This is the mail archive of the mailing list for the Cygwin project.

Index Nav: [Date Index] [Subject Index] [Author Index] [Thread Index]
Message Nav: [Date Prev] [Date Next] [Thread Prev] [Thread Next]
Other format: [Raw text]

Re: [avail for test] libtool-devel-20030121-1

Max Bowsher wrote:
1.4e isn't a specific version. It just means "some cvs checkout after the
1.4d release"
Right. But when? And on which branch? 1.4-branch CVS, or HEAD CVS (which is to say, pre-1.5)? Granted, libtool's CVS organization and branch naming could be better, but AFAIK KDE still uses a 1.4.x-style "1.4e" from the 1.4 branch, and not a 1.5-style "1.4e" from the HEAD branch.

This seems like a good time to mention that I ran into this problem building
gtk+ (or glib), I forget. It wanted -luuid, but -luuid is a static archive,
which libtool doesn't currently like. I had to hack libtool as Ralf mentions
above to get it to work.
ARGH. That defeats the whole purpose of the *POLICY* change in libtool. I do NOT want to be in the business of supporting a forked version of libtool that disagrees with mainline on a *fundamental* policy issue.

** you can't build shared libraries that depend on static libraries, when using a "modern" libtool (e.g. HEAD CVS, pre-1.5) **

the only exception to this rule are the compiler runtimes, such as libgcc, libg++, libsupc++, libstdc++, libg2c, etc.

If you have a problem with the policy, the place to fix it is NOT to hack up libtool. Instead, get shared versions of your dependencies. Here are all of the w32api libs that currently build as static archives, and are not simply import libs for Win32 dlls, and do not build shared:


e.g. the EXTRA_LIBS in winsup/w32api/

EXTRA_LIBS=libuuid.a libscrnsave.a libscrnsavw.a libdxguid.a liblargeint.a

Now, scratch your itch: you have a problem with libuuid.a; figure out how to build it as an dynamic library (hint:

gcc -shared -Wl,--export-all -Wl,--out-implib=libuuid.dll.a -o cyguuid-0.dll uuid.o

works) but you'll have to link your client using --enable-runtime-pseudo-reloc. Eventually this will become the default for ld on cygwin I hope, but isn't yet -- and currently it is hard to pass compiler and linker flags like this thru libtool.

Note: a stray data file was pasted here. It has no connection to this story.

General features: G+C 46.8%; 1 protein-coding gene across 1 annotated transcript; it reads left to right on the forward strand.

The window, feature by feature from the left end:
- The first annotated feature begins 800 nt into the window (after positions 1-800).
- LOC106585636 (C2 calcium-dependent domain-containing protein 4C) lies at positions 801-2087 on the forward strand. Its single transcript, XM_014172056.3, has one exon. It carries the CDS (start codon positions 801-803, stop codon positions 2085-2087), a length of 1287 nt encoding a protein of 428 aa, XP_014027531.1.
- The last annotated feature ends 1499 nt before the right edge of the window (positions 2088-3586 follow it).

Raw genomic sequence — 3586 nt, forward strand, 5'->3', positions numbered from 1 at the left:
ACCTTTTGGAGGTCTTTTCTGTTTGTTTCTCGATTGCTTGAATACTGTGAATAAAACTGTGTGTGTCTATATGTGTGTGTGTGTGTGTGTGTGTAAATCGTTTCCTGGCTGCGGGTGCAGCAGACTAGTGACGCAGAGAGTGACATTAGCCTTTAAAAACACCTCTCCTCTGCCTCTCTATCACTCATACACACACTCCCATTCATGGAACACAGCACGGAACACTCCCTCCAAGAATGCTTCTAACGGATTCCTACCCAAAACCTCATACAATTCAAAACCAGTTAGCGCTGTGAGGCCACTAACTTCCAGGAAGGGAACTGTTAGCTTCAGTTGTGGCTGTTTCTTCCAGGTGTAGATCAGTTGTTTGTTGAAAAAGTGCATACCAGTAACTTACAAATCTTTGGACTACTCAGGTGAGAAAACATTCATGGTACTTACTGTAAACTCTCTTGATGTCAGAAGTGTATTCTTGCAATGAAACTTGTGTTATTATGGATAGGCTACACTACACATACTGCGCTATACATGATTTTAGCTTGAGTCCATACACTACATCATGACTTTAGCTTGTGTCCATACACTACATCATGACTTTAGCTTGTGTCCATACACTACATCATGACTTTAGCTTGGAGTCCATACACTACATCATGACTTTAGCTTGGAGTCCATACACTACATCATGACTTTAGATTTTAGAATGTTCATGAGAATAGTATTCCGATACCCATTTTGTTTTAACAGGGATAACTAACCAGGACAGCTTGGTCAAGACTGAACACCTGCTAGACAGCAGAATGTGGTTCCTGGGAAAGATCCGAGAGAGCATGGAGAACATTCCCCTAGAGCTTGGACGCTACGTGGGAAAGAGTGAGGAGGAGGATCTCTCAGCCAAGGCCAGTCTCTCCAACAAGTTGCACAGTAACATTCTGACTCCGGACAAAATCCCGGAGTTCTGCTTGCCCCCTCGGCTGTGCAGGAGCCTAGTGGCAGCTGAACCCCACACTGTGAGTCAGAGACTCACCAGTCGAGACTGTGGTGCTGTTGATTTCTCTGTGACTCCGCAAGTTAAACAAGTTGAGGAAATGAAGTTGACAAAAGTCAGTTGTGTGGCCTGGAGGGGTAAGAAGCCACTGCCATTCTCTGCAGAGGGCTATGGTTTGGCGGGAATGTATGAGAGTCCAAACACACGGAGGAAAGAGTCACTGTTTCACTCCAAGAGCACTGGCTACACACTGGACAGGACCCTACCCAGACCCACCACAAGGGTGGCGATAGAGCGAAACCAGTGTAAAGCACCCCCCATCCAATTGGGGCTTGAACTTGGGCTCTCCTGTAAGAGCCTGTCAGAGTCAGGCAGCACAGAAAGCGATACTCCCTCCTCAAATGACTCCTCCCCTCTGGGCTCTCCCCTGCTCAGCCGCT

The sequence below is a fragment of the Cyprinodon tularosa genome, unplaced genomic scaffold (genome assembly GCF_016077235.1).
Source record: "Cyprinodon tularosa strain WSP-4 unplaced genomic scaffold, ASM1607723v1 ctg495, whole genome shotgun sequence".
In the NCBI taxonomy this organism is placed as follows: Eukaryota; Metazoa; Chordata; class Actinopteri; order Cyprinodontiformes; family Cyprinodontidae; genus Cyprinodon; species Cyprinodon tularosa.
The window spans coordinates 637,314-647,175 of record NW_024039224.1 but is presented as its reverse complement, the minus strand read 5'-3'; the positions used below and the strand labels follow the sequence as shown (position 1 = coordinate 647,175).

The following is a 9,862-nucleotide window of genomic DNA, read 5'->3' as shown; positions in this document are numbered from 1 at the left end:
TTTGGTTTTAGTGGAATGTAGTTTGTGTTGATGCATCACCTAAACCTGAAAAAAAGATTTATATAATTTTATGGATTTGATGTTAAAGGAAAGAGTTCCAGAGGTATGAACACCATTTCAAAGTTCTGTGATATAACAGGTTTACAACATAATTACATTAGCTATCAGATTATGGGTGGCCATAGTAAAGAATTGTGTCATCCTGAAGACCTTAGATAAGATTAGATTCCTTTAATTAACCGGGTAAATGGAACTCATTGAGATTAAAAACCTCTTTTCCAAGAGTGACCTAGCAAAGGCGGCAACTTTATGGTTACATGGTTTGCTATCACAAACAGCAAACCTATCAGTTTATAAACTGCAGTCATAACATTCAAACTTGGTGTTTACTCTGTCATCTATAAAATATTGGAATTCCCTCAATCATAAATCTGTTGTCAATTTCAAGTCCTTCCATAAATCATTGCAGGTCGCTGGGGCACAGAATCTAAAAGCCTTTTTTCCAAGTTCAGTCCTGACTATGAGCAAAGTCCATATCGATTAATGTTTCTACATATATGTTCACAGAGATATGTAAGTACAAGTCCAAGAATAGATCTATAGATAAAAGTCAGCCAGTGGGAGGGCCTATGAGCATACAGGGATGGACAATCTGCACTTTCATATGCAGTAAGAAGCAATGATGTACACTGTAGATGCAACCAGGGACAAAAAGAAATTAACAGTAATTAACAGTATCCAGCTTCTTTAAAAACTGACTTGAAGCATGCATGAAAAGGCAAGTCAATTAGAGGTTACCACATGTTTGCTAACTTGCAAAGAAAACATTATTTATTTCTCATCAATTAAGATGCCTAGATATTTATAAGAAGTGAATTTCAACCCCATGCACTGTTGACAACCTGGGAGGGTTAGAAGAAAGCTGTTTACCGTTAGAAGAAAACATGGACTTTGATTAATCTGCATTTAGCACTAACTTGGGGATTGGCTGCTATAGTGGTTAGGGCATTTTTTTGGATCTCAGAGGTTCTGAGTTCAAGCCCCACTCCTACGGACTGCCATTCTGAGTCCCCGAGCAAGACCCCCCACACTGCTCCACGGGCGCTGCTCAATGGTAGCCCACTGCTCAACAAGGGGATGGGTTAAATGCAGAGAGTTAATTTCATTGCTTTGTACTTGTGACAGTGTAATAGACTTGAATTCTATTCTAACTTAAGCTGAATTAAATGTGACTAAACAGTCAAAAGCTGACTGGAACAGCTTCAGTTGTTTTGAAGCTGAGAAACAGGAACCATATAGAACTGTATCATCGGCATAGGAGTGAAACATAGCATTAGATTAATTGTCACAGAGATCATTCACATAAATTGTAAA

I'm not sure what the best workaround is right now; perhaps it is time to push for --enable-runtime-pseudo-reloc as the default on cygwin ( but not mingw )?


P.S. the problem must have been in gtk, because I didn't have that problem compiling glib-2.2.0.

P.P.S. cursory inspection shows that

largeint.c is the complete contents of liblargeint.a, and includes "bad" data types -- if you build this as a DLL, you'll need to use --pseudo-relocs to link against it.

dxguid.c is the complete contents of libxguid.a. --pseudo-relocs needed.

ditto dinput.c, libdinput.a

scrnsave.c is the complete contents of BOTH libscrnsave.a AND libscrnsavw.a. However, I believe that all public symbols in scrnsave.c are "good" data types; this should be easily dll-izable.

shell32.c contains "bad" data types, but it is not the entire contents of libshell32.a. libshell32.a is created as an import lib for the MS-provide shell32.dll, but then shell32.o (created from shell32.c) is appended. So, libshell32.a is a "hybrid" like libcygwin.a -- but it will be detected as an import lib. So there's no need to "dllize" this. ('course, philosophically, I dunno if this structure is a good idea. Every program linked against -lshell32 will get its own private copy of the data provided by shell32.c -- what if it changes? But making those objects shared is bad -- because they are "bad" data types, leading to the --psuedo-reloc problem)

kernel32.c provides functions only, and is appended to libkernel32.a. No probs here.

Unsubscribe info:
Bug reporting:

Index Nav: [Date Index] [Subject Index] [Author Index] [Thread Index]
Message Nav: [Date Prev] [Date Next] [Thread Prev] [Thread Next]